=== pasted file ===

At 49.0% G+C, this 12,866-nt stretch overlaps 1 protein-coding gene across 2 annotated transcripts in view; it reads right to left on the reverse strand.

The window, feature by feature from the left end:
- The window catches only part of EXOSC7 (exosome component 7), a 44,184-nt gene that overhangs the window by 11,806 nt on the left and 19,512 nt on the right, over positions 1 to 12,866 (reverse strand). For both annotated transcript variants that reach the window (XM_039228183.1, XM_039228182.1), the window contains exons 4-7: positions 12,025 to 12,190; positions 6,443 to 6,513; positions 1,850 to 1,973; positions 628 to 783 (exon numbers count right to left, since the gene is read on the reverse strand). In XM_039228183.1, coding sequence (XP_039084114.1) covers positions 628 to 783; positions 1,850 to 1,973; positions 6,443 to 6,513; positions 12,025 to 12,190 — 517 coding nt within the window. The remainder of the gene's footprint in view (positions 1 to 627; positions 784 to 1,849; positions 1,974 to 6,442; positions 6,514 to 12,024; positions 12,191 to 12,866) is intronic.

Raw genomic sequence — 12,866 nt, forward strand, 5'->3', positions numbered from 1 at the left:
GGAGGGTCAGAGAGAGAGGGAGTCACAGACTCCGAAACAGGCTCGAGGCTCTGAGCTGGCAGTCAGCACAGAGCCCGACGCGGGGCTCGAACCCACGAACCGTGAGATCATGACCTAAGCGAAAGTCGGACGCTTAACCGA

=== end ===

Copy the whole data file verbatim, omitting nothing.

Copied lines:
At 49.0% G+C, this 12,866-nt stretch overlaps 1 protein-coding gene across 2 annotated transcripts in view; it reads right to left on the reverse strand.

The window, feature by feature from the left end:
- The window catches only part of EXOSC7 (exosome component 7), a 44,184-nt gene that overhangs the window by 11,806 nt on the left and 19,512 nt on the right, over positions 1 to 12,866 (reverse strand). For both annotated transcript variants that reach the window (XM_039228183.1, XM_039228182.1), the window contains exons 4-7: positions 12,025 to 12,190; positions 6,443 to 6,513; positions 1,850 to 1,973; positions 628 to 783 (exon numbers count right to left, since the gene is read on the reverse strand). In XM_039228183.1, coding sequence (XP_039084114.1) covers positions 628 to 783; positions 1,850 to 1,973; positions 6,443 to 6,513; positions 12,025 to 12,190 — 517 coding nt within the window. The remainder of the gene's footprint in view (positions 1 to 627; positions 784 to 1,849; positions 1,974 to 6,442; positions 6,514 to 12,024; positions 12,191 to 12,866) is intronic.

Raw genomic sequence — 12,866 nt, forward strand, 5'->3', positions numbered from 1 at the left:
GGAGGGTCAGAGAGAGAGGGAGTCACAGACTCCGAAACAGGCTCGAGGCTCTGAGCTGGCAGTCAGCACAGAGCCCGACGCGGGGCTCGAACCCACGAACCGTGAGATCATGACCTAAGCGAAAGTCGGACGCTTAACCGA